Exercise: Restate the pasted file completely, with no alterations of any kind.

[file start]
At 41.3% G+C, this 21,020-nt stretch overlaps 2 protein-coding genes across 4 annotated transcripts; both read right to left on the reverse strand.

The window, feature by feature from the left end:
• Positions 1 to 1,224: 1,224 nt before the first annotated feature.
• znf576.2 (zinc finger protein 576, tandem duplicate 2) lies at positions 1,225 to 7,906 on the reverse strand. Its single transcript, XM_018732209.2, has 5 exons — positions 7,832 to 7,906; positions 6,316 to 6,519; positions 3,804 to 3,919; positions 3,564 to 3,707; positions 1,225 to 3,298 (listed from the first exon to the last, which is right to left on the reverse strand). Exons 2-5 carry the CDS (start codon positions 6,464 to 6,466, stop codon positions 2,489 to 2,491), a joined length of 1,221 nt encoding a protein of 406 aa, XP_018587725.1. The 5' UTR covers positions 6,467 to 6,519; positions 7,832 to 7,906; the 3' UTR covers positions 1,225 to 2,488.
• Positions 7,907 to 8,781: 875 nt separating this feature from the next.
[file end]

At 41.3% G+C, this 21,020-nt stretch overlaps 2 protein-coding genes across 4 annotated transcripts; both read right to left on the reverse strand.

The window, feature by feature from the left end:
• Positions 1 to 1,224: 1,224 nt before the first annotated feature.
• znf576.2 (zinc finger protein 576, tandem duplicate 2) lies at positions 1,225 to 7,906 on the reverse strand. Its single transcript, XM_018732209.2, has 5 exons — positions 7,832 to 7,906; positions 6,316 to 6,519; positions 3,804 to 3,919; positions 3,564 to 3,707; positions 1,225 to 3,298 (listed from the first exon to the last, which is right to left on the reverse strand). Exons 2-5 carry the CDS (start codon positions 6,464 to 6,466, stop codon positions 2,489 to 2,491), a joined length of 1,221 nt encoding a protein of 406 aa, XP_018587725.1. The 5' UTR covers positions 6,467 to 6,519; positions 7,832 to 7,906; the 3' UTR covers positions 1,225 to 2,488.
• Positions 7,907 to 8,781: 875 nt separating this feature from the next.